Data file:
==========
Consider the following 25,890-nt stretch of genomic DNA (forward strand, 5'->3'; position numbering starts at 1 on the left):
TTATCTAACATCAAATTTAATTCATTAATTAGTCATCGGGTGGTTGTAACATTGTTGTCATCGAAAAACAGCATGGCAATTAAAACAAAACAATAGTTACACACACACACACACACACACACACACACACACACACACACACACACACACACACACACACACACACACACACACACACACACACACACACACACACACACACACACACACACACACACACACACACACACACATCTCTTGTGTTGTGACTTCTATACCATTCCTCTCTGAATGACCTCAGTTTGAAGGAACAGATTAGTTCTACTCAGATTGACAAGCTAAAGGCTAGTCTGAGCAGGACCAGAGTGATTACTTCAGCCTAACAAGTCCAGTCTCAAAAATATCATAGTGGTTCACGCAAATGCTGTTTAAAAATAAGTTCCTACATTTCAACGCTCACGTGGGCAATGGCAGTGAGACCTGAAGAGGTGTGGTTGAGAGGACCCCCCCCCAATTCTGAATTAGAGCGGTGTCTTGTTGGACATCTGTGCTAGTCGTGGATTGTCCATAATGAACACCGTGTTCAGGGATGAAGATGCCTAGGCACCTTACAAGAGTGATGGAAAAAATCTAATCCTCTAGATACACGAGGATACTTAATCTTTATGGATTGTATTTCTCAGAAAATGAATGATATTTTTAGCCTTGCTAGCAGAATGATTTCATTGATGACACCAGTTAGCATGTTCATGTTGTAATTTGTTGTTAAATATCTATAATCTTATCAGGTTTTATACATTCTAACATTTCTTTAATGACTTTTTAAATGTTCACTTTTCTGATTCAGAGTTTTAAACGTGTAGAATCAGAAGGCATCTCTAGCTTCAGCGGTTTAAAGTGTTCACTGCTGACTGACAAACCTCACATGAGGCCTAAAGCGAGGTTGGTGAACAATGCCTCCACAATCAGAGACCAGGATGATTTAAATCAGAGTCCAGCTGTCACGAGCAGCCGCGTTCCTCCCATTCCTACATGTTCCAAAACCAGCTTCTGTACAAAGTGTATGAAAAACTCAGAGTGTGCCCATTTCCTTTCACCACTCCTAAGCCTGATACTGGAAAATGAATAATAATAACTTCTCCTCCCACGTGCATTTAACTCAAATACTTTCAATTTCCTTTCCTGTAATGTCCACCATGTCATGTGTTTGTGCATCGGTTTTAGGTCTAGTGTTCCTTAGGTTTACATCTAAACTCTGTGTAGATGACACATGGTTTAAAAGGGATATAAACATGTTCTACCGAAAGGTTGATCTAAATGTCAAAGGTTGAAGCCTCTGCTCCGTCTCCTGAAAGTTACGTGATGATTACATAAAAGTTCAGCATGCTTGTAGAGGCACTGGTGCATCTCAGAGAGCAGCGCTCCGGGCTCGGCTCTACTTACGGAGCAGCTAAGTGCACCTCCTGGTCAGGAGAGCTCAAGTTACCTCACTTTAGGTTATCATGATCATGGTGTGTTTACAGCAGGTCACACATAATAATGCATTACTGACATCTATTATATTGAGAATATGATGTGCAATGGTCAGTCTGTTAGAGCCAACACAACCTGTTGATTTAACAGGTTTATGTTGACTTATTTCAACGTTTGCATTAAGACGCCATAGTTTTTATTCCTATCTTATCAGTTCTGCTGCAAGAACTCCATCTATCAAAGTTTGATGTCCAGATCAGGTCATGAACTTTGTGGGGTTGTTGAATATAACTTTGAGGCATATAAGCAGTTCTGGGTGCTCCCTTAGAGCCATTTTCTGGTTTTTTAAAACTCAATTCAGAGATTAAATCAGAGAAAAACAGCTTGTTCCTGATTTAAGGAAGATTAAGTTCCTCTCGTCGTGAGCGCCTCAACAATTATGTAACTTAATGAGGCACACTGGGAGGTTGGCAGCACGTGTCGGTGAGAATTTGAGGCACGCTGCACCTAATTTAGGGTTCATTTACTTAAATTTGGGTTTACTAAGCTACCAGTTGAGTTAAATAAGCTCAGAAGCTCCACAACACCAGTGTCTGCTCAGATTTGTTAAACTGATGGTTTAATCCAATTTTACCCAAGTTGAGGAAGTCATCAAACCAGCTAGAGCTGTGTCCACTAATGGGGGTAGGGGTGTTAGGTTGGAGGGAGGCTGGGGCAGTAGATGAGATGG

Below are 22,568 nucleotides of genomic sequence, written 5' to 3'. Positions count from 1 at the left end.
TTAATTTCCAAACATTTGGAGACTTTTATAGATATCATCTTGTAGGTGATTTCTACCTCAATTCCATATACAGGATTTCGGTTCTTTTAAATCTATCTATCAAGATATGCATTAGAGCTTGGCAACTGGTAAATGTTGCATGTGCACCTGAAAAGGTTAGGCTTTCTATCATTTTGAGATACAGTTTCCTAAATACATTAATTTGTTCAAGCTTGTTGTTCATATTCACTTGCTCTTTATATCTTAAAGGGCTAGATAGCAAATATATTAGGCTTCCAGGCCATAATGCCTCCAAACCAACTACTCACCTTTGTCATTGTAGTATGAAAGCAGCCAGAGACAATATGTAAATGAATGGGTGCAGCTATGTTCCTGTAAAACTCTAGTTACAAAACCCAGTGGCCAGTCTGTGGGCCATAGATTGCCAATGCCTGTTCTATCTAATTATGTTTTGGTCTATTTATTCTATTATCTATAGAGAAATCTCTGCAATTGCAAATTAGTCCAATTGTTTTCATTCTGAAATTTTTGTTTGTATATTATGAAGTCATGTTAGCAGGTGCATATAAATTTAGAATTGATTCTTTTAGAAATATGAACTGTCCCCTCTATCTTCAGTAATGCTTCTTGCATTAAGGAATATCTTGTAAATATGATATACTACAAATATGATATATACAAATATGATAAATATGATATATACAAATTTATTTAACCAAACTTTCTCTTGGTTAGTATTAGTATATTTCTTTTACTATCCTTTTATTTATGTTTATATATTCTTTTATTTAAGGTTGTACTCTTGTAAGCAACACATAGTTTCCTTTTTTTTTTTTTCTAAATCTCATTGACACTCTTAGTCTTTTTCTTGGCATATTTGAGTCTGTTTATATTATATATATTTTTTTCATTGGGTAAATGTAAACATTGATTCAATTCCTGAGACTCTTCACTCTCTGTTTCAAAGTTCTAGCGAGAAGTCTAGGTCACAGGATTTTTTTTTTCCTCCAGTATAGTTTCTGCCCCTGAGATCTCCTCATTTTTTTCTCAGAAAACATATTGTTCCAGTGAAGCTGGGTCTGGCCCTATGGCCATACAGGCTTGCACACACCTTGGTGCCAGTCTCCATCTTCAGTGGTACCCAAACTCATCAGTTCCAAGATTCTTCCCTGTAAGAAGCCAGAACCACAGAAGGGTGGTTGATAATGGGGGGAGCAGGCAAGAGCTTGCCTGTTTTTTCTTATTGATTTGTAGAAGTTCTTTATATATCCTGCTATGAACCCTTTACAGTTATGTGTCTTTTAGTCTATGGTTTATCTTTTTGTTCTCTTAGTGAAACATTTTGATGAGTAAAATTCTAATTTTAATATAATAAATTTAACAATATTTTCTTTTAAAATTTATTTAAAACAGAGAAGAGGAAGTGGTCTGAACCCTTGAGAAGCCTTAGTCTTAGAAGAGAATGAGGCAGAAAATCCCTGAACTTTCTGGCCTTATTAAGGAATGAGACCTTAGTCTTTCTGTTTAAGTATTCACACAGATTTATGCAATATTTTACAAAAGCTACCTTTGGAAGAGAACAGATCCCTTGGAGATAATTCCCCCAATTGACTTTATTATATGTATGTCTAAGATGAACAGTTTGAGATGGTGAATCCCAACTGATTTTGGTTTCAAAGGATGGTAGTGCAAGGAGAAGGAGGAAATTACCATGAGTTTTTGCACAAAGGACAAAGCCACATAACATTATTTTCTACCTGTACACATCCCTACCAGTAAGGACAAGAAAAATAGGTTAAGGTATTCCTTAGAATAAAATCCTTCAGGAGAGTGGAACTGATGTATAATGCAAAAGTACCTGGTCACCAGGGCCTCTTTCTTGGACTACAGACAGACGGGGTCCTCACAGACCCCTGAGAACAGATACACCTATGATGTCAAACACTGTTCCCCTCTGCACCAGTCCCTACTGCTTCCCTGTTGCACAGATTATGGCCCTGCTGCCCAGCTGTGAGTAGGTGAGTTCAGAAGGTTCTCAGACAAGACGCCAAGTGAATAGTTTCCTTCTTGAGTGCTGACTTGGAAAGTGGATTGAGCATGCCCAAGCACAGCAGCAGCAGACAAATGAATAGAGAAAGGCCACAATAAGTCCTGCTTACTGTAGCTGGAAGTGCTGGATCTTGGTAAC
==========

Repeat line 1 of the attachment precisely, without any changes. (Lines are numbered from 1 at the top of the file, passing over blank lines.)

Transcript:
Consider the following 25,890-nt stretch of genomic DNA (forward strand, 5'->3'; position numbering starts at 1 on the left):